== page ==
Linked experimental and modelling approaches for tablet property predictions

Jolliffe, Hikaru G. and Ojo, Ebenezer and Mendez Torrecillas, Carlota and Houson, Ian and Elkes, Richard and Reynolds, Gavin and Kong, Angela and Meehan, Elizabeth and Becker, Felipe Amado and Piccione, Patrick M. and Verma, Sudhir and Singaraju, Aditya and Halbert, Gavin and Robertson, John (2022) Linked experimental and modelling approaches for tablet property predictions. International Journal of Pharmaceutics, 626. 122116. ISSN 0378-5173 (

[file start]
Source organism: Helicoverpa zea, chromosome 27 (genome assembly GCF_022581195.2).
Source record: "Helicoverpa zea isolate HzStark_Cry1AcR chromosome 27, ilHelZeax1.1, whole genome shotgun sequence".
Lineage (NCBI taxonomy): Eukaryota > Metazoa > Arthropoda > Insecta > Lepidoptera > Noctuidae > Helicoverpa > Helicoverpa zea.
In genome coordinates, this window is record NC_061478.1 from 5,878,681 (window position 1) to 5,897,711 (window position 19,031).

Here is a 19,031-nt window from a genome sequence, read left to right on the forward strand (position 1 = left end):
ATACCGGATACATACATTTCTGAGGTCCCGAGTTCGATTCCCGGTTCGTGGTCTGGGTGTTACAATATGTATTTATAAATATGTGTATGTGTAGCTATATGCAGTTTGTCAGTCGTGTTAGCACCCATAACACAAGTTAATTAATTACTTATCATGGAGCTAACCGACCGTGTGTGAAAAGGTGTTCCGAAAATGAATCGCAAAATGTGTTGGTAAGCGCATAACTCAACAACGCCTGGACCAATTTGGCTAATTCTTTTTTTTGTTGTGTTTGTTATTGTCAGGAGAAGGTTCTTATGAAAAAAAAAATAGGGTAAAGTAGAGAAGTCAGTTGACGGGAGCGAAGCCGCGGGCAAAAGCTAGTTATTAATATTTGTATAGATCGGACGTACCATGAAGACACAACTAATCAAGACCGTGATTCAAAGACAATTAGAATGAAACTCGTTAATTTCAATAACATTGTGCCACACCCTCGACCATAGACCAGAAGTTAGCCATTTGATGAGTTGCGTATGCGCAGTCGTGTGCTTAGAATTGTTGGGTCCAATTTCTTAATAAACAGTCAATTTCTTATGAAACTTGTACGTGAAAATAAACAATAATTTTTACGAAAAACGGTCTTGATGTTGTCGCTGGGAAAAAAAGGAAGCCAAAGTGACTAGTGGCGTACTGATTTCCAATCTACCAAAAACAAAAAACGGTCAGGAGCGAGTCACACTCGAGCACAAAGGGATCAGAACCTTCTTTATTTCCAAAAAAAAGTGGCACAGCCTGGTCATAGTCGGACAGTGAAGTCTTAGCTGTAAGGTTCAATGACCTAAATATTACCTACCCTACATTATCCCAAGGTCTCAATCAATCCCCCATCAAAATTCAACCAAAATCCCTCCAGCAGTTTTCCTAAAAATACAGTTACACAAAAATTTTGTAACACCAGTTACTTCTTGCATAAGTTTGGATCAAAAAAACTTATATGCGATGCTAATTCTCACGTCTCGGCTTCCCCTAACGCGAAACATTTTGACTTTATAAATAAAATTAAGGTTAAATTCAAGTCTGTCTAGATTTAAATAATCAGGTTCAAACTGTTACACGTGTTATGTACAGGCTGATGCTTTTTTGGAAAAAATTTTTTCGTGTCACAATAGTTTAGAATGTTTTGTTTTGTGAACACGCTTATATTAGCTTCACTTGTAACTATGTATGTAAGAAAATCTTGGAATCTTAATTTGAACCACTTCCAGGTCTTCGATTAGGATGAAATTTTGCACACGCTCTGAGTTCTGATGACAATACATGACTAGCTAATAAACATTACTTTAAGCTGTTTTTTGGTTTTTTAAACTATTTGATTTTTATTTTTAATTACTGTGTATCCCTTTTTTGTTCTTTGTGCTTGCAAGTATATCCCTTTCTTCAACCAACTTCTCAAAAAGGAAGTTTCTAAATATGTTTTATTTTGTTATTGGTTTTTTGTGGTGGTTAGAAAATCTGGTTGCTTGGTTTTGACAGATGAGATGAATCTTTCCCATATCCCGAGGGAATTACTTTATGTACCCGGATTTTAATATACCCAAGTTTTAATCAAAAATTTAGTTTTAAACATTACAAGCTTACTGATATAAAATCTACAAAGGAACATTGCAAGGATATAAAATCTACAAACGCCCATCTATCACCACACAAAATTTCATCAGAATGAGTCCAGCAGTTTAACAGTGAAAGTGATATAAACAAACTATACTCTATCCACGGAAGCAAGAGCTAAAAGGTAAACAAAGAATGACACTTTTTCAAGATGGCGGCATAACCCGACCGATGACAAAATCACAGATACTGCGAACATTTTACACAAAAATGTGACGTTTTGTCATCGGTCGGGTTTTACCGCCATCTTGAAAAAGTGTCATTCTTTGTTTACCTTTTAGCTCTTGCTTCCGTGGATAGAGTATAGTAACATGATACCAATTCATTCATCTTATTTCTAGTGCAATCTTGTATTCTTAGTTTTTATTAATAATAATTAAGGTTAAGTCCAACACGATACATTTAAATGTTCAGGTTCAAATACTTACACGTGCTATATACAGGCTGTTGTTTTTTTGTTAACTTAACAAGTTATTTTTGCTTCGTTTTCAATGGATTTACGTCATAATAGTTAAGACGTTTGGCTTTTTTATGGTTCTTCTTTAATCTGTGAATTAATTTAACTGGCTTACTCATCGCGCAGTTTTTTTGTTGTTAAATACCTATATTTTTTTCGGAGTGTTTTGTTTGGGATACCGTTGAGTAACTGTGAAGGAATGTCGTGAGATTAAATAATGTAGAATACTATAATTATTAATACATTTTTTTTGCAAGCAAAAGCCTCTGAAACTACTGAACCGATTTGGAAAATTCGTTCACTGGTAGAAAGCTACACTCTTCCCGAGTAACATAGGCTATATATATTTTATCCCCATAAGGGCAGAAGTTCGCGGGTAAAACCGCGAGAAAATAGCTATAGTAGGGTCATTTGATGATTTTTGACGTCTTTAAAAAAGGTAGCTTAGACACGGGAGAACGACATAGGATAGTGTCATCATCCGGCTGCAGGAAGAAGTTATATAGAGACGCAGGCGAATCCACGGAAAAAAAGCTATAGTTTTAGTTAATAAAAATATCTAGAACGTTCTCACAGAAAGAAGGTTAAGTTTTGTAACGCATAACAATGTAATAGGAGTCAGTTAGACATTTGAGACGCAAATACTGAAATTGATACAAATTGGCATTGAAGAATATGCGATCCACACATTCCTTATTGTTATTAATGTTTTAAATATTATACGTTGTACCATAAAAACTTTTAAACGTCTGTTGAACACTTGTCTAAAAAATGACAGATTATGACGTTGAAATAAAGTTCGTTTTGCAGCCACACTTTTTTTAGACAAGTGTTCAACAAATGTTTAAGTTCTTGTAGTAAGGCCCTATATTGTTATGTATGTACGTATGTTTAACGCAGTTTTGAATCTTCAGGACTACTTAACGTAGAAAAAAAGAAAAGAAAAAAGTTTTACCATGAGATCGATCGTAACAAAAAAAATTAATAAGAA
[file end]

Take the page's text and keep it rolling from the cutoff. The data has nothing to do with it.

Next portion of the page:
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Recent years have seen the advent of Quality-by-Design (QbD) as a philosophy to ensure the quality, safety, and efficiency of pharmaceutical production. The key pharmaceutical processing methodology of Direct Compression to produce tablets is also the focus of some research. The traditional Design-of-Experiments and purely experimental approach to achieve such quality and process development goals can have significant time and resource requirements. The present work evaluates potential for using combined modelling and experimental approach, which may reduce this burden by predicting the properties of multicomponent tablets from pure component compression and compaction model parameters. Additionally, it evaluates the use of extrapolation from binary tablet data to determine theoretical pure component model parameters for materials that cannot be compacted in the pure form. It was found that extrapolation using binary tablet data – where one known component can be compacted in pure form and the other is a challenging material which cannot be – is possible. Various mixing rules have been evaluated to assess which are suitable for multicomponent tablet property prediction, and in the present work linear averaging using pre-compression volume fractions has been found to be the most suitable for compression model parameters, while for compaction it has been found that averaging using a power law equation form produced the best agreement with experimental data. Different approaches for estimating component volume fractions have also been evaluated, and using estimations based on theoretical relative rates of compression of the pure components has been found to perform slightly better than using constant volume fractions (that assume a fully compressed mixture). The approach presented in this work (extrapolation of, where necessary, binary tablet data combined with mixing rules using volume fractions) provides a framework and path for predictions for multicomponent tablets without the need for any additional fitting based on the multicomponent formulation composition. It allows the knowledge space of the tablet to be rapidly evaluated, and key regions of interest to be identified for follow-up, targeted experiments that that could lead to an establishment of a design and control space and forgo a laborious initial Design-of-Experiments.